Museum would frame stories of our ancestry


HIS NAME was John Joseph "The Nailer" Ryan, and he left the Irish town of Tuam, in County Galway, that summer of 1908, slightly on the lam from the cops, and landed in a place called Locust Point in Baltimore.

"Where can a man get a job?" he asked the first American he saw. The American noticed the accent and naturally directed him to the B&O; Railroad on Pratt Street, which is where so many of the Irish were pigeonholed back then.

At the railroad yard, he saw a sign: "Wanted, Boilermaker." Of boilermakers, Ryan knew precisely nothing. Of bluff, he knew everything.

"You know about boilermakers?" a foreman asked.

"Know about 'em?" said Ryan, utterly clueless about the boilers that helped make the steam that powered the engines on the old locomotives. "I was the best boilermaker in all of County Galway."

"You can start here tomorrow," the foreman said.

"And that," Michael Francis Ryan Jr., grandson of John Joseph "The Nailer" Ryan, was saying last week, "was how my family got its start here. When my grandfather showed up the next day, the foreman found out he didn't know a thing about being a boilermaker. But the foreman was Irish, too. And he must have taught him something, because my grandfather spent the next 30 years working for the railroad."

The tale is a small family treasure, passed along for merely 93 years, and emerges now because of the thing Ron Zimmerman talked about in this space last Sunday. Zimmerman, 73, is the South Baltimore real estate agent who's trying to put together a Baltimore version of Ellis Island, a museum of immigration reflecting the thousands who arrived here during the last century at the shipping piers of Locust Point.

At week's end, Zimmerman was raving about the reaction to last Sunday's piece about the museum plans: phone calls, people stopping him on the street, and a meeting with a local developer.

And there were letters to Zimmerman, including one from Mike Ryan. He remembered family tales. Ryan, a former city cop and investigator for the state's attorney's office, is now an investigator for the police civilian review board.

Ironically, he says, his grandfather came here for reasons relating to police - and to his nickname, "The Nailer." The grandfather was a teacher and, as a sideline during that time of British oppression, a poacher of rabbits and pigs. He left Ireland with the police a few steps behind him.

"These are the stories I've heard since I was a kid," Ryan said. "And I read about the immigration museum plans last week, and it set off all these memories of things I was told."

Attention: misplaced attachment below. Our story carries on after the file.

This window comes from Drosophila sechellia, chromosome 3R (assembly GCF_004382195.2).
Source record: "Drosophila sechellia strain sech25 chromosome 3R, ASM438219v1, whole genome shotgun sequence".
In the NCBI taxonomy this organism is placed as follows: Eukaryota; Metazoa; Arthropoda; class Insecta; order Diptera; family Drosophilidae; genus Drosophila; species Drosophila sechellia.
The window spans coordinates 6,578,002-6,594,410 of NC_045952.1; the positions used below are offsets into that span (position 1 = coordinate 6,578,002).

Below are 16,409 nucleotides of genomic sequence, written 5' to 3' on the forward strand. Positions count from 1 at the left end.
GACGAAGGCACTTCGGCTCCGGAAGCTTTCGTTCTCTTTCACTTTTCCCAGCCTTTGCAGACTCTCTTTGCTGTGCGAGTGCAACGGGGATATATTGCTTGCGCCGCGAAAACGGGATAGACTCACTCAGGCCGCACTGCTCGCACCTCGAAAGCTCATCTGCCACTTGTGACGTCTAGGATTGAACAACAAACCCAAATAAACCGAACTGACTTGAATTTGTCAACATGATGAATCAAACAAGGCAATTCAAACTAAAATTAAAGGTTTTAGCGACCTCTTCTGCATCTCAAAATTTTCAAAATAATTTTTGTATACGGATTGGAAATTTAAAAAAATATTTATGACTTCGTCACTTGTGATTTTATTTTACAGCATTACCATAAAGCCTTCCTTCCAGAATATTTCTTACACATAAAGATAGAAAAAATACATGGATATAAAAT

His grandfather met a girl here, who became Ryan's Grandma Delia. She, too, was from County Galway and arrived at Locust Point. They settled on Payson Street and produced nine children. One of them was Mike Ryan's father, about whom one fact is most revealing: He had no interest whatsoever in Ireland, or in his family's roots.

It is the familiar pattern: The new immigrants hold onto the old stories, and the old traditions, while reaching tentatively for the new world's ways. The second generation wants the full America. But their children want to back up a little, and find out how things got started.

It is that impulse that pushed Zimmerman to spend the last six years trying to start the museum here. Everybody who hears about it expresses great enthusiasm, a desire to know more about their own history, and Baltimore's. But in six years, beyond some architect's drawings, nothing much has happened to the initiative.

When Mike Ryan wrote to Zimmerman, he offered the most heartfelt assistance he could. Ryan belongs to a singing group, the Irishman's Chorale. They sing at ethnic festivals, churches, retirement centers. Last month, they sang the national anthem before an Orioles game. Ryan offered to put the choral group to work in any way possible.

"My interest in my own roots," Ryan was saying now, "came from an old family friend named Tom Feeney. One night he took my fiancee Kathleen and me to the Gandy Dancer, at Carey and McHenry. And there was all this traditional Irish singing and dancing, which I'd never seen. And he's introducing us to people, and it feels like family.

"And everybody's dancing but us, because we don't know the steps. And Feeney comes over and says, 'Listen, Michael, when the music's like this, there's only two things to do. You get up and dance, or you go burn a British bus.'"

Fortunately, he learned to dance. Also, he and Kathleen got married and honeymooned in Ireland. They found the farm where Ryan's grandfather, The Nailer, had lived. The Ryans still own it, and Mike had written them to say he was coming.

"This little guy opens the front door," Ryan said now, voice lapsing into an Irish brogue. "It was my grandfather's nephew. He pulls me into him and throw his arms around me and kisses me on both cheeks. I could feel the tears on his face. And he says, 'By Jesus, you'll not say a word. I know you're me Ryan.'"

Later, his cousin took him around the farm and pointed to a tree.

"Look up there," he said. "You see that nail up there? Your grandfather hammered it there. That's where he'd nail all the rabbits and the pigs. So that, when the police came, they'd search everywhere but never think to look up there."

And a name was born - The Nailer - which survived a trip across an ocean, to a place called Baltimore, where such tales, and such people, might yet find a home before all memory fades.

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